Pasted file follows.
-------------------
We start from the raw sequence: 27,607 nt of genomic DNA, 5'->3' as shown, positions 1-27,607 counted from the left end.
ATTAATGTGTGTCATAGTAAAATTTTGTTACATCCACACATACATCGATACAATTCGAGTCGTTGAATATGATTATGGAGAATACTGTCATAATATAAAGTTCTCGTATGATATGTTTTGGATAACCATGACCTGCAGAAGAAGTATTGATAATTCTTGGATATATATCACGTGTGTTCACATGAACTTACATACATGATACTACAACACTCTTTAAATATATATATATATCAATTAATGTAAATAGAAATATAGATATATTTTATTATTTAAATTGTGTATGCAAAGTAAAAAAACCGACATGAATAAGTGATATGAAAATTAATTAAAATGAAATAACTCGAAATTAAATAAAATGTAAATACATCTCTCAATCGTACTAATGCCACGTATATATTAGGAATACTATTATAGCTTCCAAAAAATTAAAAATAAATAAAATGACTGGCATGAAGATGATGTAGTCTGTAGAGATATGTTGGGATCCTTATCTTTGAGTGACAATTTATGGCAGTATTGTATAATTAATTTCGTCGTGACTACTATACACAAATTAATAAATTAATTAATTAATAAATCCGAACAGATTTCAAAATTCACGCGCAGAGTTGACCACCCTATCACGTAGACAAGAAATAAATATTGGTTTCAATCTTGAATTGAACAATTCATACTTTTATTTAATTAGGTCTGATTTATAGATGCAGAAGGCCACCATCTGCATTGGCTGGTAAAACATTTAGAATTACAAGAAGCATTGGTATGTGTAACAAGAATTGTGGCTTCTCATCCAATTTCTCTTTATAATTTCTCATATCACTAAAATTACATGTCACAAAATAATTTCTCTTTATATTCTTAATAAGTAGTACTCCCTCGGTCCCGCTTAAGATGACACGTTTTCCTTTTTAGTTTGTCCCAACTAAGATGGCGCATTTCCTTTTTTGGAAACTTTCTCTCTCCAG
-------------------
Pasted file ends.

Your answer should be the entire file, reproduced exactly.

We start from the raw sequence: 27,607 nt of genomic DNA, 5'->3' as shown, positions 1-27,607 counted from the left end.
ATTAATGTGTGTCATAGTAAAATTTTGTTACATCCACACATACATCGATACAATTCGAGTCGTTGAATATGATTATGGAGAATACTGTCATAATATAAAGTTCTCGTATGATATGTTTTGGATAACCATGACCTGCAGAAGAAGTATTGATAATTCTTGGATATATATCACGTGTGTTCACATGAACTTACATACATGATACTACAACACTCTTTAAATATATATATATATCAATTAATGTAAATAGAAATATAGATATATTTTATTATTTAAATTGTGTATGCAAAGTAAAAAAACCGACATGAATAAGTGATATGAAAATTAATTAAAATGAAATAACTCGAAATTAAATAAAATGTAAATACATCTCTCAATCGTACTAATGCCACGTATATATTAGGAATACTATTATAGCTTCCAAAAAATTAAAAATAAATAAAATGACTGGCATGAAGATGATGTAGTCTGTAGAGATATGTTGGGATCCTTATCTTTGAGTGACAATTTATGGCAGTATTGTATAATTAATTTCGTCGTGACTACTATACACAAATTAATAAATTAATTAATTAATAAATCCGAACAGATTTCAAAATTCACGCGCAGAGTTGACCACCCTATCACGTAGACAAGAAATAAATATTGGTTTCAATCTTGAATTGAACAATTCATACTTTTATTTAATTAGGTCTGATTTATAGATGCAGAAGGCCACCATCTGCATTGGCTGGTAAAACATTTAGAATTACAAGAAGCATTGGTATGTGTAACAAGAATTGTGGCTTCTCATCCAATTTCTCTTTATAATTTCTCATATCACTAAAATTACATGTCACAAAATAATTTCTCTTTATATTCTTAATAAGTAGTACTCCCTCGGTCCCGCTTAAGATGACACGTTTTCCTTTTTAGTTTGTCCCAACTAAGATGGCGCATTTCCTTTTTTGGAAACTTTCTCTCTCCAG